S. 2309, the Eric Williams Corr Off Prot Act

May 19, 2014

The Honorable Patrick Toomey
U.S. Senate
248 Russell Senate Office Building
Washington, DC 20510

Dear Senator Toomey:

The Federal Law Enforcement Officers Association (FLEOA), the nation's largest, non‐partisan federal law enforcement association, is proud to support S. 2309, the Eric Williams Correctional Officer Protection Act of 2014. 

The bill is named after Bureau of Prisons (BOP) Officer Eric Williams, who was murdered at US Prison Caanan on February 25, 2013 after being savagely attacked by a homicidal inmate. At that time, Williams was working alone and unarmed, which is the case with many Officer assignments.

This bill, a matter of common sense and officer safety, would authorize all Officers and employees of BOP who are required to respond to an emergency situation the ability to carry OC spray (a/k/a pepper spray) in medium security prisons and above.  The bill would also mandate an evaluation of issuing OC spray to Officers and employees of BOP that are in minimum security prisons.

Our federal prisons are often filled with the worst of the worst, most of which are placed there by FLEOA Members. It is a dangerous dynamic to not allow BOP Officers the same tools private security employees are required to carry at some federal facilities.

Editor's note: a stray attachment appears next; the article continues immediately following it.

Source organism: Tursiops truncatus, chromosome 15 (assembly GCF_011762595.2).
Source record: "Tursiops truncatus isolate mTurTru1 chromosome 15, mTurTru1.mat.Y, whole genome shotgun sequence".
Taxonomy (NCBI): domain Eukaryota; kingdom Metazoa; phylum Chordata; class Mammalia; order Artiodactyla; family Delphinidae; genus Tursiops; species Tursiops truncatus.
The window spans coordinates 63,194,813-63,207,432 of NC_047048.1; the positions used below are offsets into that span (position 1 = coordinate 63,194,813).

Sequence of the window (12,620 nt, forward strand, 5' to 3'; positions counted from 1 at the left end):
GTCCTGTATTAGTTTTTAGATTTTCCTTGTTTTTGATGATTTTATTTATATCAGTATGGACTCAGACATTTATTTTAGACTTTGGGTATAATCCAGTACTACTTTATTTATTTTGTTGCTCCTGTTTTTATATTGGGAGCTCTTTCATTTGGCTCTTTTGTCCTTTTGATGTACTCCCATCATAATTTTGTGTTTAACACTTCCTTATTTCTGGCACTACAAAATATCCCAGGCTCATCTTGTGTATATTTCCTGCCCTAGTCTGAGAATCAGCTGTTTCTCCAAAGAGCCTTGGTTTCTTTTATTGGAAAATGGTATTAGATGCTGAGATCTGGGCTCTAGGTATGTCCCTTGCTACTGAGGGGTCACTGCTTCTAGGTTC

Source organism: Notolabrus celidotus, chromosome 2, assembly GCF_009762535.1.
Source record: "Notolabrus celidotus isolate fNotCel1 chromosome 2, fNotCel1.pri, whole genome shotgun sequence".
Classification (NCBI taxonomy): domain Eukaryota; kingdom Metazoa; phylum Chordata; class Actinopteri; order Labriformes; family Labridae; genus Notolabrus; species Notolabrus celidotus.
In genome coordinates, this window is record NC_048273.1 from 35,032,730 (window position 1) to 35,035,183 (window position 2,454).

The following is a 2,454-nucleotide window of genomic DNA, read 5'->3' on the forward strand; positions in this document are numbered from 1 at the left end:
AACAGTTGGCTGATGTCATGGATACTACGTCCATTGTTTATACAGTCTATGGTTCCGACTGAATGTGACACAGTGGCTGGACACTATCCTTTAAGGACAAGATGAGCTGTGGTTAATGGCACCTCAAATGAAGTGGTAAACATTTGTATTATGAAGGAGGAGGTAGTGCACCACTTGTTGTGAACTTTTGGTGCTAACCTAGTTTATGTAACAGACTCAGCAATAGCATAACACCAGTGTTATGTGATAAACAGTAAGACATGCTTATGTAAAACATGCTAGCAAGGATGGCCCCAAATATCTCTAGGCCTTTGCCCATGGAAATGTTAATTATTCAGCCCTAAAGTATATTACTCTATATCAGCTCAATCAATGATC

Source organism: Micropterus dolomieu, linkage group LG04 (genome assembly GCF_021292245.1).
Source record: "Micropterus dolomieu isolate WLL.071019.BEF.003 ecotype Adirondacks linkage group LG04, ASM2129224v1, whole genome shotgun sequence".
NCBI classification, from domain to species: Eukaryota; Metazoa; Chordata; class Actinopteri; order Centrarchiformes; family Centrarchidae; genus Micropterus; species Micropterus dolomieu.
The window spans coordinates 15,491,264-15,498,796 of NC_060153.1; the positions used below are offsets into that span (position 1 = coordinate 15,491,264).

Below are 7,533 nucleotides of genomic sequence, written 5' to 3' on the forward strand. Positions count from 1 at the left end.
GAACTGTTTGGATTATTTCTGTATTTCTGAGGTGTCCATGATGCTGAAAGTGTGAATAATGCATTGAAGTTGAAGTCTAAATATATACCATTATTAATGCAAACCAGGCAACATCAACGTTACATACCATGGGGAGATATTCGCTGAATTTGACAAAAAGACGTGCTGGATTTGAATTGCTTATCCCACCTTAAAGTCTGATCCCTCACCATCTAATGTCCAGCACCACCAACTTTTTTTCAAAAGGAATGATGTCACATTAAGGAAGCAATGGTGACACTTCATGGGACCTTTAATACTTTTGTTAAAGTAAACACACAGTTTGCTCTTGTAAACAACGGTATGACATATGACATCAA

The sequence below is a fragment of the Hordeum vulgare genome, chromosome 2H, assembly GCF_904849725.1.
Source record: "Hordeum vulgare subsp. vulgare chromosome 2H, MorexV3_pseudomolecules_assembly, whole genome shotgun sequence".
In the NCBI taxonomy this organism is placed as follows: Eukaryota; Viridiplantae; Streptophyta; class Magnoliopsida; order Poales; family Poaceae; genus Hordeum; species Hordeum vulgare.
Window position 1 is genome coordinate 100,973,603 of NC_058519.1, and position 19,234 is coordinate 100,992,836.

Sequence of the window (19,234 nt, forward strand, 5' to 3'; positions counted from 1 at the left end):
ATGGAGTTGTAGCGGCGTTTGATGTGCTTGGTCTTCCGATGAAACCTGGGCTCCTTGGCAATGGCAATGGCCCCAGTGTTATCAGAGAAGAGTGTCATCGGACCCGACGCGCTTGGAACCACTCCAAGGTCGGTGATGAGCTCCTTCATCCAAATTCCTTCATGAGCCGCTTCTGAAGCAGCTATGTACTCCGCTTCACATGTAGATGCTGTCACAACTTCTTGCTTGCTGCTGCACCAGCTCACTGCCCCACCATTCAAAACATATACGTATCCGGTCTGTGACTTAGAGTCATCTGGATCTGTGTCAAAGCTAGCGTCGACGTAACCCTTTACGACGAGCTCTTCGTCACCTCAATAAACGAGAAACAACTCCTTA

Our BOP Officers are on the fatal front line of incarcerating and rehabilitating the federal prison population. They are also guardians of keeping the American public, other civilian BOP employees and themselves safe from further harm that could be committed by these individuals.

FLEOA supports this bill and would recommend further steps to properly equip our BOP Officers with self‐defense tools such as trigger locked Taser devices to give them a tactical edge when confronted by dangerous inmates. The Taser, similar to OC Spray, is an intermediate weapon that provides Officers with a "less‐than‐lethal" option in controlling assaultive inmates. BOP Officers are confronted with the real prospect of violence every day and they should be able to defend themselves as they carry out their formidable mission.

BOP Officers swear an oath to protect and defend the American public but nowhere in that oath does it stipulate being unprepared or placed at fatal risk. As prison populations grow, and Officer staffing levels decrease, we need to recognize the priority of ensuring our BOP Officers are properly equipped.


Jon Adler
National President